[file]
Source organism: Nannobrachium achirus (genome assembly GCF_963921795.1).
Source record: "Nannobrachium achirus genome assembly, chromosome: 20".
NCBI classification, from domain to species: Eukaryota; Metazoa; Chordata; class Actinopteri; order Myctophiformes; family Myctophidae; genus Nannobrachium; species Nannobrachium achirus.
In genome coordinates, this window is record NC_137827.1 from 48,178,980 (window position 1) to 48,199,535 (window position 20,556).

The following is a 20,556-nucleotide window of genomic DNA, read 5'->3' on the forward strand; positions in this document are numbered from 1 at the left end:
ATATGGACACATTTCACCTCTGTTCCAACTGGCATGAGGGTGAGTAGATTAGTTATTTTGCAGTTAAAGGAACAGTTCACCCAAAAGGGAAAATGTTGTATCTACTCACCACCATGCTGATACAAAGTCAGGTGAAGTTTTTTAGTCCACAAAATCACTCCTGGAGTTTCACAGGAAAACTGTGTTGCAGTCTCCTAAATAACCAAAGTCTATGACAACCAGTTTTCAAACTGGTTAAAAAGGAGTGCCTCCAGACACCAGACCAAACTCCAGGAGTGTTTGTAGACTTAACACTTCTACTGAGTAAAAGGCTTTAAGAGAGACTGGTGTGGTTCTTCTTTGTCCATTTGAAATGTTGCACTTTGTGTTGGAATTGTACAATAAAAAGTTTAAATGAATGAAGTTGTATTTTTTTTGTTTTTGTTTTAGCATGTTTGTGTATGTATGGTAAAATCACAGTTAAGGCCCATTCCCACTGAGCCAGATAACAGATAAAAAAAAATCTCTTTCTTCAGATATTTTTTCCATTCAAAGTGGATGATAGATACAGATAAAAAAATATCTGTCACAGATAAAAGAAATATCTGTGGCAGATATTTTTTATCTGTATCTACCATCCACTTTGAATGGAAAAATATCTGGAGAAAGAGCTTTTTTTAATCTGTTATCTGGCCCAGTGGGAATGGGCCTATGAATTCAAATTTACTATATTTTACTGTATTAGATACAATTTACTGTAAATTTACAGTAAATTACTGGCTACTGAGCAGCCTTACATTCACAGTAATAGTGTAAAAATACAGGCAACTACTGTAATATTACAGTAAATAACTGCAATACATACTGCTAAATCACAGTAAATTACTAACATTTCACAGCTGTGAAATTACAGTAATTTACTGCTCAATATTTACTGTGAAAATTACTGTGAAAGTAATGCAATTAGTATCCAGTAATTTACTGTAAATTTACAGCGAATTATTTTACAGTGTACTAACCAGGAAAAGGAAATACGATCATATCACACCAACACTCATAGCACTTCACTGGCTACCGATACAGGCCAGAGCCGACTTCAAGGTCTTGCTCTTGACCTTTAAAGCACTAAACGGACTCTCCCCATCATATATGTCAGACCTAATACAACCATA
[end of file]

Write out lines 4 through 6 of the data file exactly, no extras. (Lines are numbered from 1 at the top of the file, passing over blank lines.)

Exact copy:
In genome coordinates, this window is record NC_137827.1 from 48,178,980 (window position 1) to 48,199,535 (window position 20,556).

The following is a 20,556-nucleotide window of genomic DNA, read 5'->3' on the forward strand; positions in this document are numbered from 1 at the left end:
ATATGGACACATTTCACCTCTGTTCCAACTGGCATGAGGGTGAGTAGATTAGTTATTTTGCAGTTAAAGGAACAGTTCACCCAAAAGGGAAAATGTTGTATCTACTCACCACCATGCTGATACAAAGTCAGGTGAAGTTTTTTAGTCCACAAAATCACTCCTGGAGTTTCACAGGAAAACTGTGTTGCAGTCTCCTAAATAACCAAAGTCTATGACAACCAGTTTTCAAACTGGTTAAAAAGGAGTGCCTCCAGACACCAGACCAAACTCCAGGAGTGTTTGTAGACTTAACACTTCTACTGAGTAAAAGGCTTTAAGAGAGACTGGTGTGGTTCTTCTTTGTCCATTTGAAATGTTGCACTTTGTGTTGGAATTGTACAATAAAAAGTTTAAATGAATGAAGTTGTATTTTTTTTGTTTTTGTTTTAGCATGTTTGTGTATGTATGGTAAAATCACAGTTAAGGCCCATTCCCACTGAGCCAGATAACAGATAAAAAAAAATCTCTTTCTTCAGATATTTTTTCCATTCAAAGTGGATGATAGATACAGATAAAAAAATATCTGTCACAGATAAAAGAAATATCTGTGGCAGATATTTTTTATCTGTATCTACCATCCACTTTGAATGGAAAAATATCTGGAGAAAGAGCTTTTTTTAATCTGTTATCTGGCCCAGTGGGAATGGGCCTATGAATTCAAATTTACTATATTTTACTGTATTAGATACAATTTACTGTAAATTTACAGTAAATTACTGGCTACTGAGCAGCCTTACATTCACAGTAATAGTGTAAAAATACAGGCAACTACTGTAATATTACAGTAAATAACTGCAATACATACTGCTAAATCACAGTAAATTACTAACATTTCACAGCTGTGAAATTACAGTAATTTACTGCTCAATATTTACTGTGAAAATTACTGTGAAAGTAATGCAATTAGTATCCAGTAATTTACTGTAAATTTACAGCGAATTATTTTACAGTGTACTAACCAGGAAAAGGAAATACGATCATATCACACCAACACTCATAGCACTTCACTGGCTACCGATACAGGCCAGAGCCGACTTCAAGGTCTTGCTCTTGACCTTTAAAGCACTAAACGGACTCTCCCCATCATATATGTCAGACCTAATACAACCATA